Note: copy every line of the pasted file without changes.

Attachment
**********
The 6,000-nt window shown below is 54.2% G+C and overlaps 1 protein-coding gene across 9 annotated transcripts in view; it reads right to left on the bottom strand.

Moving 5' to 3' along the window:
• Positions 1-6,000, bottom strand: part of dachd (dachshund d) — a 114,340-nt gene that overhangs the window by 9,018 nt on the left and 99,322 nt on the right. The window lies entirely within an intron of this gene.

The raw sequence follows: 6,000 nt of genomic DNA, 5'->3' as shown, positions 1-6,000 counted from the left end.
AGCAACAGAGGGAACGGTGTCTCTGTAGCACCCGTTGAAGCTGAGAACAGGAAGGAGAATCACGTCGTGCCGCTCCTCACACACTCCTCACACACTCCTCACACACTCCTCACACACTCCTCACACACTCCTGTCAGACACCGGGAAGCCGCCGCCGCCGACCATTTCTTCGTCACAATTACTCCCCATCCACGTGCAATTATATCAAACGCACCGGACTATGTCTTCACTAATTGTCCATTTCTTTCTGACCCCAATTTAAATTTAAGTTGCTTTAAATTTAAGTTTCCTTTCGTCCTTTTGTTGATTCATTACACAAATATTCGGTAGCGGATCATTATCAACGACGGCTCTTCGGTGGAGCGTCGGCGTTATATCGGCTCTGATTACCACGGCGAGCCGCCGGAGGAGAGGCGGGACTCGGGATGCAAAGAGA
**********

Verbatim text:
The 6,000-nt window shown below is 54.2% G+C and overlaps 1 protein-coding gene across 9 annotated transcripts in view; it reads right to left on the bottom strand.

Moving 5' to 3' along the window:
• Positions 1-6,000, bottom strand: part of dachd (dachshund d) — a 114,340-nt gene that overhangs the window by 9,018 nt on the left and 99,322 nt on the right. The window lies entirely within an intron of this gene.

The raw sequence follows: 6,000 nt of genomic DNA, 5'->3' as shown, positions 1-6,000 counted from the left end.
AGCAACAGAGGGAACGGTGTCTCTGTAGCACCCGTTGAAGCTGAGAACAGGAAGGAGAATCACGTCGTGCCGCTCCTCACACACTCCTCACACACTCCTCACACACTCCTCACACACTCCTCACACACTCCTGTCAGACACCGGGAAGCCGCCGCCGCCGACCATTTCTTCGTCACAATTACTCCCCATCCACGTGCAATTATATCAAACGCACCGGACTATGTCTTCACTAATTGTCCATTTCTTTCTGACCCCAATTTAAATTTAAGTTGCTTTAAATTTAAGTTTCCTTTCGTCCTTTTGTTGATTCATTACACAAATATTCGGTAGCGGATCATTATCAACGACGGCTCTTCGGTGGAGCGTCGGCGTTATATCGGCTCTGATTACCACGGCGAGCCGCCGGAGGAGAGGCGGGACTCGGGATGCAAAGAGA